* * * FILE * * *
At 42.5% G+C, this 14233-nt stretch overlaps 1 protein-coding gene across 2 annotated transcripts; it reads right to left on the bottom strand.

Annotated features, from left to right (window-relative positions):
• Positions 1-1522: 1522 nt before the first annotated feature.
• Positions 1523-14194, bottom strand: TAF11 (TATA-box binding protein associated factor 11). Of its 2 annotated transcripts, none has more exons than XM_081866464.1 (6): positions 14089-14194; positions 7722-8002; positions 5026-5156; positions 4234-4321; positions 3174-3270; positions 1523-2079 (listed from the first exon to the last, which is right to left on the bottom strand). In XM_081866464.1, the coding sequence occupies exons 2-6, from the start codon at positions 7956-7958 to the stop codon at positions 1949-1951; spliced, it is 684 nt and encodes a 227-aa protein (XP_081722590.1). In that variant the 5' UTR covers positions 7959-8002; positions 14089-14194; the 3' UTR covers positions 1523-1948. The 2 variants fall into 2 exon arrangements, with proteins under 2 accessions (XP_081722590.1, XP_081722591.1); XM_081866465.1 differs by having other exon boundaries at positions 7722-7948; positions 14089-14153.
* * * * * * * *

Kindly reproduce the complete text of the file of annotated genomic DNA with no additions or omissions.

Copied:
At 42.5% G+C, this 14233-nt stretch overlaps 1 protein-coding gene across 2 annotated transcripts; it reads right to left on the bottom strand.

Annotated features, from left to right (window-relative positions):
• Positions 1-1522: 1522 nt before the first annotated feature.
• Positions 1523-14194, bottom strand: TAF11 (TATA-box binding protein associated factor 11). Of its 2 annotated transcripts, none has more exons than XM_081866464.1 (6): positions 14089-14194; positions 7722-8002; positions 5026-5156; positions 4234-4321; positions 3174-3270; positions 1523-2079 (listed from the first exon to the last, which is right to left on the bottom strand). In XM_081866464.1, the coding sequence occupies exons 2-6, from the start codon at positions 7956-7958 to the stop codon at positions 1949-1951; spliced, it is 684 nt and encodes a 227-aa protein (XP_081722590.1). In that variant the 5' UTR covers positions 7959-8002; positions 14089-14194; the 3' UTR covers positions 1523-1948. The 2 variants fall into 2 exon arrangements, with proteins under 2 accessions (XP_081722590.1, XP_081722591.1); XM_081866465.1 differs by having other exon boundaries at positions 7722-7948; positions 14089-14153.